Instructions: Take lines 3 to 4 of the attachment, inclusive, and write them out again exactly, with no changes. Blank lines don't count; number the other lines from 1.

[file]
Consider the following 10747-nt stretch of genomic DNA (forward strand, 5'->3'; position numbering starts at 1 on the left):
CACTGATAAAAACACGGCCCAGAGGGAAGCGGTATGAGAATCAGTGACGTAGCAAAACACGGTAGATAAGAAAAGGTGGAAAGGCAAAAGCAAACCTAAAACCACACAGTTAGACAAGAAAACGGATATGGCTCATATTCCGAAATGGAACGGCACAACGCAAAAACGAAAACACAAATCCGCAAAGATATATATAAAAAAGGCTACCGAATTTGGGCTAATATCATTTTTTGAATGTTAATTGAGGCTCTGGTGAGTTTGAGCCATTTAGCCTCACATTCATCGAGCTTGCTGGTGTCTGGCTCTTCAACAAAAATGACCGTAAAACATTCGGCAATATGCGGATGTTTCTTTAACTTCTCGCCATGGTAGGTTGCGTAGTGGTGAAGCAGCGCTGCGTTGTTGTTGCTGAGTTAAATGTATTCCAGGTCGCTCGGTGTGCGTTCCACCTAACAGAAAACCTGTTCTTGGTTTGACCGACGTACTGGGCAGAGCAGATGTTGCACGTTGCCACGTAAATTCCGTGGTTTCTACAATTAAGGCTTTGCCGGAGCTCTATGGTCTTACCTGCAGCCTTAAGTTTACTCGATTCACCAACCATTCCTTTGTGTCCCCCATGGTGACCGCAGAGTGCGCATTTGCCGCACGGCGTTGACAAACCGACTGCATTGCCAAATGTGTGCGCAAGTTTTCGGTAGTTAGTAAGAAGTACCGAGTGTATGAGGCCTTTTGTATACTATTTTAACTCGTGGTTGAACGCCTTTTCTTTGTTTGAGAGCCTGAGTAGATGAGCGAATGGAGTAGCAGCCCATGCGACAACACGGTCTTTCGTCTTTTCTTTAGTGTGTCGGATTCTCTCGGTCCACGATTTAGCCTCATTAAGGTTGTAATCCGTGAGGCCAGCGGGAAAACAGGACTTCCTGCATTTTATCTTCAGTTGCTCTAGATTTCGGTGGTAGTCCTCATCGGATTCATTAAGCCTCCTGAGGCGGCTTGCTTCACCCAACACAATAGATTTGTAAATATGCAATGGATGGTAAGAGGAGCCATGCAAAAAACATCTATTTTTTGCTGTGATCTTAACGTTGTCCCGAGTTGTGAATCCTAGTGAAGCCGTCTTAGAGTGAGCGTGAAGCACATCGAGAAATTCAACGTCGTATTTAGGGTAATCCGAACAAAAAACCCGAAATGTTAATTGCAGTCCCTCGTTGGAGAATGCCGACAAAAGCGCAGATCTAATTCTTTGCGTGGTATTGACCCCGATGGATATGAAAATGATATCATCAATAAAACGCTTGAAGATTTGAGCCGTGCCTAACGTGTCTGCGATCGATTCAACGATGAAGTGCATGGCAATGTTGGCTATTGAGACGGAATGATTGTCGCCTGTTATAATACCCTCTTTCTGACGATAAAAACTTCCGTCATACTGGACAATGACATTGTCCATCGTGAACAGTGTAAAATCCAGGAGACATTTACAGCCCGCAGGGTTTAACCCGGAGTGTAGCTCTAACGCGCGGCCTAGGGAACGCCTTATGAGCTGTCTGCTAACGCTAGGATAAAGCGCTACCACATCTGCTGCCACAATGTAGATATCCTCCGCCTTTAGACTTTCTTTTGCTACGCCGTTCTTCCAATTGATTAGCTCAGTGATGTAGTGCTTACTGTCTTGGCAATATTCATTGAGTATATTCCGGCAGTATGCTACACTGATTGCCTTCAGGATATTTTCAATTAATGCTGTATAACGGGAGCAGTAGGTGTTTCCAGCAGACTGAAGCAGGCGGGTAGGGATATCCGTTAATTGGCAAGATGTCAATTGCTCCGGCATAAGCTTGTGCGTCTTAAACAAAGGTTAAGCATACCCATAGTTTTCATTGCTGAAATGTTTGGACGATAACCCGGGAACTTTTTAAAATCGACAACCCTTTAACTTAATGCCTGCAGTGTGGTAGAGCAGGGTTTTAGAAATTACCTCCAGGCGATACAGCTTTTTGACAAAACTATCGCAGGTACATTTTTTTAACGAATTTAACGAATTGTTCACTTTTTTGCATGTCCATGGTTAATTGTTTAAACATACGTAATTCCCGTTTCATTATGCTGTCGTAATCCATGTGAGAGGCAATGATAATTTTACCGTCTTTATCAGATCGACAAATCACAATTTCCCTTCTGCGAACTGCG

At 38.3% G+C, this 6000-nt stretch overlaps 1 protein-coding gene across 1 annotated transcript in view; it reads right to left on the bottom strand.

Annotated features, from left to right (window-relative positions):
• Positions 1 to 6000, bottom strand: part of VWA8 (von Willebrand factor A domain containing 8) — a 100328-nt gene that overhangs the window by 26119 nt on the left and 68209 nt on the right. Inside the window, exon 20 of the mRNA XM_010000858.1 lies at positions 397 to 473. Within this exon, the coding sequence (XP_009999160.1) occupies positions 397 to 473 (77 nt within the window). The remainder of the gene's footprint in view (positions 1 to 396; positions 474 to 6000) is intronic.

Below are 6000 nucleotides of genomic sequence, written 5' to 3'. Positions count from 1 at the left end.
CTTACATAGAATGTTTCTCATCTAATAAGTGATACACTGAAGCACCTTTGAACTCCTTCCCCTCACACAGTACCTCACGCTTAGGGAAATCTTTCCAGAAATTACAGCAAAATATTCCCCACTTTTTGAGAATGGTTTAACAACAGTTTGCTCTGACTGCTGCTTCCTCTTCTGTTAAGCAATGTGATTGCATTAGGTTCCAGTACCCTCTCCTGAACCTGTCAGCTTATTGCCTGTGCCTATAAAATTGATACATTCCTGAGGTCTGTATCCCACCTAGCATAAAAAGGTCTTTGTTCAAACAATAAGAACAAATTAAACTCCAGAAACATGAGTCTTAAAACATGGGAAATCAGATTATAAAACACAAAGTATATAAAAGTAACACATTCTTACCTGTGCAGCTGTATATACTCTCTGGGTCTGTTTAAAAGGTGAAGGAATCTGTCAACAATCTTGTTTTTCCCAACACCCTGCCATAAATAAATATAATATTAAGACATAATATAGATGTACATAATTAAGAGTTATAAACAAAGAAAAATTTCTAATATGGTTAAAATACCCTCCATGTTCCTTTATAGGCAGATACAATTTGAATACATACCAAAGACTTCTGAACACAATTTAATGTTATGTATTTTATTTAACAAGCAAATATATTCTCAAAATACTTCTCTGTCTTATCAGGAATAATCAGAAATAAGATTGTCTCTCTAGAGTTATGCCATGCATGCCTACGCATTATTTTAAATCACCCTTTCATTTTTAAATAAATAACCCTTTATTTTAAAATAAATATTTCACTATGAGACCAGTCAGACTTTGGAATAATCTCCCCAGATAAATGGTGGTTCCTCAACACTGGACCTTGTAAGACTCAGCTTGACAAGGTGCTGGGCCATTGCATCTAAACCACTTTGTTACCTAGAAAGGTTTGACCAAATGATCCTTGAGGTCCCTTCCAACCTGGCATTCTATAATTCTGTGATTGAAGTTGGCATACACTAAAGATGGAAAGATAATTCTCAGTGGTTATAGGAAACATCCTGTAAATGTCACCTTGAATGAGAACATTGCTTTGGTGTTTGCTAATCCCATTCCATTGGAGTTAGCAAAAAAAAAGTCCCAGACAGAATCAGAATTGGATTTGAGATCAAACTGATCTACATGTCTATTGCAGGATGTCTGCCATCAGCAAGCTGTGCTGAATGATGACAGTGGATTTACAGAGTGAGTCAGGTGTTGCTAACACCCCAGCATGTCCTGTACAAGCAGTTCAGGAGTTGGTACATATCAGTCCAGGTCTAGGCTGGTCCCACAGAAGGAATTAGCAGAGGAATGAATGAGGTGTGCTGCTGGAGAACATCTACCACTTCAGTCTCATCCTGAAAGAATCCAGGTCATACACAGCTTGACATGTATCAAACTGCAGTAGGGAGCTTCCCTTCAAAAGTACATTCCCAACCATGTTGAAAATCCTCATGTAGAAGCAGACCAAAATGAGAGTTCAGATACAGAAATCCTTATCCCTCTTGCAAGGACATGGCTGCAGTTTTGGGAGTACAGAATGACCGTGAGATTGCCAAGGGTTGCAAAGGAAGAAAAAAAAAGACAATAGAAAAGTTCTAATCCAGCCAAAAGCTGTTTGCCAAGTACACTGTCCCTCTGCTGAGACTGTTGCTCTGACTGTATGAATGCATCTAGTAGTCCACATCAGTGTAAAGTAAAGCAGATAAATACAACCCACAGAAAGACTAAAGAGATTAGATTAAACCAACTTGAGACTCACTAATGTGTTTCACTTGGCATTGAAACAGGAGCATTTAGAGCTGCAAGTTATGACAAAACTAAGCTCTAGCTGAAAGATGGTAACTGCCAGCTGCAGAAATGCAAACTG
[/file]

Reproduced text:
At 38.3% G+C, this 6000-nt stretch overlaps 1 protein-coding gene across 1 annotated transcript in view; it reads right to left on the bottom strand.

Annotated features, from left to right (window-relative positions):